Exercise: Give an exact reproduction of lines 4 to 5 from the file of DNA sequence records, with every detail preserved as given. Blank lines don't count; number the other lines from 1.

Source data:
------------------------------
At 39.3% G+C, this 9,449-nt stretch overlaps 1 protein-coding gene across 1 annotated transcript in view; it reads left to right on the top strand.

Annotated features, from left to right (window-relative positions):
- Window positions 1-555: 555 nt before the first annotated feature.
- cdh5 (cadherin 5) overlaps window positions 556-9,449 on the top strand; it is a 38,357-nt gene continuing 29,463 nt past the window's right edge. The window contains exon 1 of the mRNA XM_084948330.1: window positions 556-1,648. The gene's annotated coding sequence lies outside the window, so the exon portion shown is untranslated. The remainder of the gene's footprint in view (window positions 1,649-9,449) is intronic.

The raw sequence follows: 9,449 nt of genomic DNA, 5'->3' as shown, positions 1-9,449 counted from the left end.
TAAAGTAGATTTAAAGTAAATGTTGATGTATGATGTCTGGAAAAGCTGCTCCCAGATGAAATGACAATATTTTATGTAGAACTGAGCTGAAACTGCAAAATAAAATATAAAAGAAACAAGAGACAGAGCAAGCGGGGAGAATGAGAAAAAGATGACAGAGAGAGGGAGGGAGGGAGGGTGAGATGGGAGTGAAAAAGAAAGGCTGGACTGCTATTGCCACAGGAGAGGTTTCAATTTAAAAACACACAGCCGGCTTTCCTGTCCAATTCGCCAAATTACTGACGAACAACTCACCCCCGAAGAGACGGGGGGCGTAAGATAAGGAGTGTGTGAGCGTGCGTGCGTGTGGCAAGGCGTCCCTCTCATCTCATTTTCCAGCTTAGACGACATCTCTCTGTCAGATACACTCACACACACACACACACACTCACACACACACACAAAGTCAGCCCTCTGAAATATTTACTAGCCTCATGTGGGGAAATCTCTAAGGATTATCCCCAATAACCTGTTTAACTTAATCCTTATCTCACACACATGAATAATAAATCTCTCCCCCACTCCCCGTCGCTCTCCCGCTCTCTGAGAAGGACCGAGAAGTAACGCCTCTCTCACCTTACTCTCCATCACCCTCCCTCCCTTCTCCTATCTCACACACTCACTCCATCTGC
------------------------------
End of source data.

- cdh5 (cadherin 5) overlaps window positions 556-9,449 on the top strand; it is a 38,357-nt gene continuing 29,463 nt past the window's right edge. The window contains exon 1 of the mRNA XM_084948330.1: window positions 556-1,648. The gene's annotated coding sequence lies outside the window, so the exon portion shown is untranslated. The remainder of the gene's footprint in view (window positions 1,649-9,449) is intronic.

The raw sequence follows: 9,449 nt of genomic DNA, 5'->3' as shown, positions 1-9,449 counted from the left end.